An international team of scientists led by researchers from Utrecht University have found the oldest fossil remains of moths and butterflies known to date.
The fossil remains are more than 70 million years older than the oldest fossils of flowering plants and shed new light on the co-evolution between flowering plants and pollinating insects, researchers Timo van Eldijk and Bas van de Schootbrugge claim.
The fossil remains – wing and body scales – were isolated from a core of sediment drilled in northern Germany which straddles the mass-extinction event.
The researchers say the butterflies and moths seemed to have avoided the impact of the mass extinction event at the end of the Triassic era.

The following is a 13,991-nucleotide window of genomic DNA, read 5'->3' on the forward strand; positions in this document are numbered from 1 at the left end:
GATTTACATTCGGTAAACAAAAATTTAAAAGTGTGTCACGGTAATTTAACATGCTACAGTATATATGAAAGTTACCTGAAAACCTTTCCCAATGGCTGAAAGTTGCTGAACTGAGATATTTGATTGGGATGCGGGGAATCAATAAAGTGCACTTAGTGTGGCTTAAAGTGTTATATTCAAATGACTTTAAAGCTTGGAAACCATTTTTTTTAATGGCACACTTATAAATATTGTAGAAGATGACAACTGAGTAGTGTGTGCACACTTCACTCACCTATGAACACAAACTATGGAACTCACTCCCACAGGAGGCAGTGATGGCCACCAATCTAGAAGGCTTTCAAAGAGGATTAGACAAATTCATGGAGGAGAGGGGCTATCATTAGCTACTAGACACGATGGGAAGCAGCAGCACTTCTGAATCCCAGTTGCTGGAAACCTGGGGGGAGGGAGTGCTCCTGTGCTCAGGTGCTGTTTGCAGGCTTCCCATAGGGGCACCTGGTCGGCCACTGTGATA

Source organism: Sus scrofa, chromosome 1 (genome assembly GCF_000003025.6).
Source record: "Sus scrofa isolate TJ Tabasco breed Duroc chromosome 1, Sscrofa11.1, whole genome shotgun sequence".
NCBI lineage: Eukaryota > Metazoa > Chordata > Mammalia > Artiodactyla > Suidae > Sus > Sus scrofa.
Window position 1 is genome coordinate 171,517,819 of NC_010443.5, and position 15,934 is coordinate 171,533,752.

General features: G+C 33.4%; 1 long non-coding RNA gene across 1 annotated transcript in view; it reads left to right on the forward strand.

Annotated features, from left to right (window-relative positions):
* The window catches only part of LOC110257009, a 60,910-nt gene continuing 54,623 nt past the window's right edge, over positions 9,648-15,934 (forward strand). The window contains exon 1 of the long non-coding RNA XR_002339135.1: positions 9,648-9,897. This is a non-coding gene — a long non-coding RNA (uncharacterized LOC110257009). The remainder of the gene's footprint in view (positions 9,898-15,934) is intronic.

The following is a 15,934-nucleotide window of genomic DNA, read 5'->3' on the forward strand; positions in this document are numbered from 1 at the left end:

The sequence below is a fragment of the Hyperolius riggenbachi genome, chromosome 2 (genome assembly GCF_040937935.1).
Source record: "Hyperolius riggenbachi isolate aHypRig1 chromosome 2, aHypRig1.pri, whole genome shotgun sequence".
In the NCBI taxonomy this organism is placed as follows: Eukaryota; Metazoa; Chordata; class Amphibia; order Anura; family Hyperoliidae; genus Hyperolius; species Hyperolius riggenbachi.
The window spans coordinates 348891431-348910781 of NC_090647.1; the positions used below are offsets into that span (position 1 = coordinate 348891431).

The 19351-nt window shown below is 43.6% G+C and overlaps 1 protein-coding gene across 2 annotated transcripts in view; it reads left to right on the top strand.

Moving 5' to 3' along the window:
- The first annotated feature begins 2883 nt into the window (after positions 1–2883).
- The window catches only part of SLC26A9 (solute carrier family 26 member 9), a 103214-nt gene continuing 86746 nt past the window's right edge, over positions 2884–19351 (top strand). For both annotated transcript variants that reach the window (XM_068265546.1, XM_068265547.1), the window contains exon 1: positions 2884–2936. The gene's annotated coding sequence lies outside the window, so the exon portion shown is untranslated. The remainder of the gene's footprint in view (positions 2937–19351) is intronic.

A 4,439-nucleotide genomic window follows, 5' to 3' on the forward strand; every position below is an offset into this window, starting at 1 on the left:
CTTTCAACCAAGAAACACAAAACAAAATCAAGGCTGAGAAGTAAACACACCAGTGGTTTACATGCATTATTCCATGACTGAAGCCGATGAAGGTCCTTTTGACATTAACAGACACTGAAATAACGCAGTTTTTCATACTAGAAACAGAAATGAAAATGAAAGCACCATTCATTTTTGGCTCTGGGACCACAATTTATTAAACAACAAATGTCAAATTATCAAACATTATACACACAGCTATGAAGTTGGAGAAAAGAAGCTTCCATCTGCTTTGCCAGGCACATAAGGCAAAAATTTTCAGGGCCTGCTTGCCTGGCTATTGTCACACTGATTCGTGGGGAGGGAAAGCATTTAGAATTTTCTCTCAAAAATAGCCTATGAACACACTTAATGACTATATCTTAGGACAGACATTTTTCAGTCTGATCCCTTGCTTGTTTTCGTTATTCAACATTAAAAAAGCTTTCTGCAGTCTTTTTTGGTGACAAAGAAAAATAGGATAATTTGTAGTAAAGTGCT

‘As the super continent Pangea started to break apart, biodiversity on land and in the oceans suffered a setback with many key species becoming extinct,’ says Master’s student Van Eldijk.
‘However, one major group of insects, the Lepidoptera moths and butterflies, appeared unaffected. Instead, this group diversified during a period of ecological turnover.’
Palaeontologist Bas van de Schootbrugge says the fossil remains contain distinctive hollow scales, and provide clear evidence that there was a group of moths sucking mouth-parts, as have the vast majority of living moths and butterflies.
Modern day butterflies are well known for their association with flowering plants and the butterfly ‘tongue’ has long been assumed to be an important adaptation for feeding on flowering plants.
‘This evidence has transformed our understanding of the evolutionary history of moths and butterflies as well as their resilience to extinction,’ says Van Eldijk.
‘By studying how insects and their evolution was affected by dramatic greenhouse warming at the start of the Jurassic era, we hope to provide insight into how insects might respond to the human-induced climate change challenges we face today.’